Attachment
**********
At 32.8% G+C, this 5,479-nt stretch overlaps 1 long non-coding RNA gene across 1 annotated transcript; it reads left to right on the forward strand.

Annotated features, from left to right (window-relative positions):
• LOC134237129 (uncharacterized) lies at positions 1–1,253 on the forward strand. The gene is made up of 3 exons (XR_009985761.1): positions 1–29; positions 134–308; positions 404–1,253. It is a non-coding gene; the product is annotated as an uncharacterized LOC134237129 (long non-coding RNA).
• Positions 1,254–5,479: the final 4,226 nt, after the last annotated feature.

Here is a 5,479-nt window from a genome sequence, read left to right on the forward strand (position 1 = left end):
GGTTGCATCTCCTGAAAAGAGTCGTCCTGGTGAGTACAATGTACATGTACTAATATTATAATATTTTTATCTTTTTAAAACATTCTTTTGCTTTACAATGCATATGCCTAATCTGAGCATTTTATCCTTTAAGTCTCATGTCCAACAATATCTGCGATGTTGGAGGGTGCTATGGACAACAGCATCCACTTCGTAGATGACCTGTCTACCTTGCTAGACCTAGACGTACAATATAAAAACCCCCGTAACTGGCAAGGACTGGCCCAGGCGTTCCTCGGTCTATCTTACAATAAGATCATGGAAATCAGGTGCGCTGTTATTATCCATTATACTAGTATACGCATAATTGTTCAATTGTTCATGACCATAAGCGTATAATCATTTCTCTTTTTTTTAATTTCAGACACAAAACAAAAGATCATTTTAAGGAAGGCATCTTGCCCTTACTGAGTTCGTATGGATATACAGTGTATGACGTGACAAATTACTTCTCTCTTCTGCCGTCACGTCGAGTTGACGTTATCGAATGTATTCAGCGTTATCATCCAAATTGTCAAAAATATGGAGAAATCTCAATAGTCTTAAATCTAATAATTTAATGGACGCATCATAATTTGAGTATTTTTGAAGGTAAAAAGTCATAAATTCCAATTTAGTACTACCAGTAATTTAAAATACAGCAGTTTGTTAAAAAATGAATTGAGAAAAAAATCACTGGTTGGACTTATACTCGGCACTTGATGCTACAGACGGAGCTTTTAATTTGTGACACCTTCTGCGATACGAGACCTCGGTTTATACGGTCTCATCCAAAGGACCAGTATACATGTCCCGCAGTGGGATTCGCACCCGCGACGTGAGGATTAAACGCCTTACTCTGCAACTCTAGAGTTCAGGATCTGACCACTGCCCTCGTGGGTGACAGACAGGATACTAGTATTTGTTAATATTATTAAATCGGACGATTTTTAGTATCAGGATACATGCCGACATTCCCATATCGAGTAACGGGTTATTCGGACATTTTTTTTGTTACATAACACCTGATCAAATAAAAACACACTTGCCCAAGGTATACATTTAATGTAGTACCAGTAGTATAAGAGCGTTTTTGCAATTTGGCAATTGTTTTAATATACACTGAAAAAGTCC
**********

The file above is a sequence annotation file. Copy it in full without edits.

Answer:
At 32.8% G+C, this 5,479-nt stretch overlaps 1 long non-coding RNA gene across 1 annotated transcript; it reads left to right on the forward strand.

Annotated features, from left to right (window-relative positions):
• LOC134237129 (uncharacterized) lies at positions 1–1,253 on the forward strand. The gene is made up of 3 exons (XR_009985761.1): positions 1–29; positions 134–308; positions 404–1,253. It is a non-coding gene; the product is annotated as an uncharacterized LOC134237129 (long non-coding RNA).
• Positions 1,254–5,479: the final 4,226 nt, after the last annotated feature.

Here is a 5,479-nt window from a genome sequence, read left to right on the forward strand (position 1 = left end):
GGTTGCATCTCCTGAAAAGAGTCGTCCTGGTGAGTACAATGTACATGTACTAATATTATAATATTTTTATCTTTTTAAAACATTCTTTTGCTTTACAATGCATATGCCTAATCTGAGCATTTTATCCTTTAAGTCTCATGTCCAACAATATCTGCGATGTTGGAGGGTGCTATGGACAACAGCATCCACTTCGTAGATGACCTGTCTACCTTGCTAGACCTAGACGTACAATATAAAAACCCCCGTAACTGGCAAGGACTGGCCCAGGCGTTCCTCGGTCTATCTTACAATAAGATCATGGAAATCAGGTGCGCTGTTATTATCCATTATACTAGTATACGCATAATTGTTCAATTGTTCATGACCATAAGCGTATAATCATTTCTCTTTTTTTTAATTTCAGACACAAAACAAAAGATCATTTTAAGGAAGGCATCTTGCCCTTACTGAGTTCGTATGGATATACAGTGTATGACGTGACAAATTACTTCTCTCTTCTGCCGTCACGTCGAGTTGACGTTATCGAATGTATTCAGCGTTATCATCCAAATTGTCAAAAATATGGAGAAATCTCAATAGTCTTAAATCTAATAATTTAATGGACGCATCATAATTTGAGTATTTTTGAAGGTAAAAAGTCATAAATTCCAATTTAGTACTACCAGTAATTTAAAATACAGCAGTTTGTTAAAAAATGAATTGAGAAAAAAATCACTGGTTGGACTTATACTCGGCACTTGATGCTACAGACGGAGCTTTTAATTTGTGACACCTTCTGCGATACGAGACCTCGGTTTATACGGTCTCATCCAAAGGACCAGTATACATGTCCCGCAGTGGGATTCGCACCCGCGACGTGAGGATTAAACGCCTTACTCTGCAACTCTAGAGTTCAGGATCTGACCACTGCCCTCGTGGGTGACAGACAGGATACTAGTATTTGTTAATATTATTAAATCGGACGATTTTTAGTATCAGGATACATGCCGACATTCCCATATCGAGTAACGGGTTATTCGGACATTTTTTTTGTTACATAACACCTGATCAAATAAAAACACACTTGCCCAAGGTATACATTTAATGTAGTACCAGTAGTATAAGAGCGTTTTTGCAATTTGGCAATTGTTTTAATATACACTGAAAAAGTCC